The year 2019 saw Samsung holding three spots out of the top five bestselling smartphones worldwide. For the unaware, you must be thinking that these were the flagship S-series or the Note-series. Instead, these were the A-series phones.
The Samsung Galaxy A51 had big shoes to fill considering how successful the previous-gen A50 was and how well it sold. Priced at $399 in the States initially, the competition is steep, to say the least. So did it manage to hit the bull’s eye or falter along the way? Read our Samsung Galaxy A51 review to find out.
List of specifications
|Dimensions||1585 x 73.6 x 7.9mm|
|Display||6.5 inches FHD+ sAMOLED|
|4/64 GB, 4/128 GB, 6/128 GB, 8/128 GB|
|Software||One UI 2.1 based on Android 10|
|Rear Camera||48 MP, f/2.0 + 12 MP,f/2.2 (ultrawide) + 5 MP, f/2.4 (macro) + 5 MP, f/2.2 (depth)|
|Front Camera||32 MP, f/2.2|
|Battery||4000 mAh (supports 15W fast charging)|
- Compact yet packs a sizable battery
- sAMOLED is a rarity in the price range
- Good overall camera performance
- Clean software
- The Exynos 9611 can be a deal-breaker for many
- Video output missing some key features
Design and Layout
The Samsung Galaxy A51 comes in three shades, Blue, White, and Prism Crush Black. Even though all of them look unique, you must choose the black variant if you want to stand out from the crowd. There is an array of diagonal lines crossing each other, giving you an ‘X’-like end result. If you look at a certain angle, you will find it emitting a rainbow of colors and makes it an exciting attempt.
Talking of materials, the back panel is all plastic and a sheet of Gorilla Glass would exude more confidence nevertheless. Thankfully, the front gets some of GG 3 treatment and it covers a seemingly large Infinity-O panel, as Samsung likes to call it. The bezels are minimal and the earpiece sits on the top, carved into the glass. You get a mic on top for improving the call clarity.
The back houses four cameras in a rectangular finish and you will find the volume rocker and the power button on the right. On the left, there is the SIM card tray which houses three slots, two for nano SIMs and the rest for a MicroSD card. You will find the USB-C port on the bottom center and a headphone jack and speakers and primary mic on either side.
Samsung’s weight distribution is on point here and you do not feel the bulk of a 4000 mAh cell, mostly due to the plastic build and good heft dissipation throughout the body.
The Galaxy A51 houses a 6.5-inch FHD+ Super AMOLED panel, complete with a punch-hole camera in the top middle. The resolution is 20:9 and the pixel count stands at a respectable 405 per inch. It performs like any other Samsung panel, with good dynamic range and deep blacks. The maximum brightness is a better-than-average 600 nits, and the minimum was 1.8 nits.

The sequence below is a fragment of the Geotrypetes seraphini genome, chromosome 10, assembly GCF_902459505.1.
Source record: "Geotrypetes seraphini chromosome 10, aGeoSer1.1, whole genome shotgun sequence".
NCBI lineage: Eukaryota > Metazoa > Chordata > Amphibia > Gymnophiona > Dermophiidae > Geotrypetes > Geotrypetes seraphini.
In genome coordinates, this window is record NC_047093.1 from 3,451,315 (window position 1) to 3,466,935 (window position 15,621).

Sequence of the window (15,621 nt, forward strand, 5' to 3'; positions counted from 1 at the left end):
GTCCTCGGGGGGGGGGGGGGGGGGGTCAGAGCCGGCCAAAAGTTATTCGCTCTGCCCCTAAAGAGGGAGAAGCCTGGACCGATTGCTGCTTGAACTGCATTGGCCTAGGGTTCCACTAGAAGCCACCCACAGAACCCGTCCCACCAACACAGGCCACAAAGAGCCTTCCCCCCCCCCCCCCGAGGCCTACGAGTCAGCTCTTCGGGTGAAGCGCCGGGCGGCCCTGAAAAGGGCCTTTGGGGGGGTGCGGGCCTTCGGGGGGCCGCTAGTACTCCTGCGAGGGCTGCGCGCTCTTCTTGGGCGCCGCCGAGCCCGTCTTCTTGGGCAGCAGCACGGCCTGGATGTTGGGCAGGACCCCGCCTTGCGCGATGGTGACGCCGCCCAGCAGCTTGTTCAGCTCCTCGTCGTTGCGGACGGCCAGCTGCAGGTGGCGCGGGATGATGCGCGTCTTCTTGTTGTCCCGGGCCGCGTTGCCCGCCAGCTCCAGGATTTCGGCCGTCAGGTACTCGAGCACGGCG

If you find the default color setting a tad overwhelming, Samsung has introduced Natural/Vivid modes which lets you tweak the display to your taste. Natural mode tends to represent the sRGB accurately whereas the Vivid one gives you a 5-slider option which shifts to warmer tones as you move up. The media consumption is a treat due to excellent viewing angles and richness that we have come to accept with AMOLEDs.
Also present is the in-display fingerprint sensor, which is much better than the one found on its previous iteration. Like with most sensors of such kind, it too suffers a certain time lag, between you placing the finger on the sensor and the phone unlocking.
The battery capacity in the Samsung Galaxy A51 stands at a higher-than-average 4000 mAh. Samsung claims it to be “long-lasting” but the results are average at best. The large Full HD screen and the combination of Exynos 9611 probably led to the lower-than-expected endurance.
On the other side, you get a 15W fast charge adapter which tops the battery quite fast. When at the 30 minute mark, you get around 35 per cent in the tank and it takes a full 2 hours and 15 minutes to charge, which isn’t the best in the price range.
Software and Performance
The Samsung Galaxy A51 is one of the first phones from the Korean giant to come with Android 10 out-of-the-box. It currently runs on One UI 2.1 on top which adds to the overall fluidity and performance.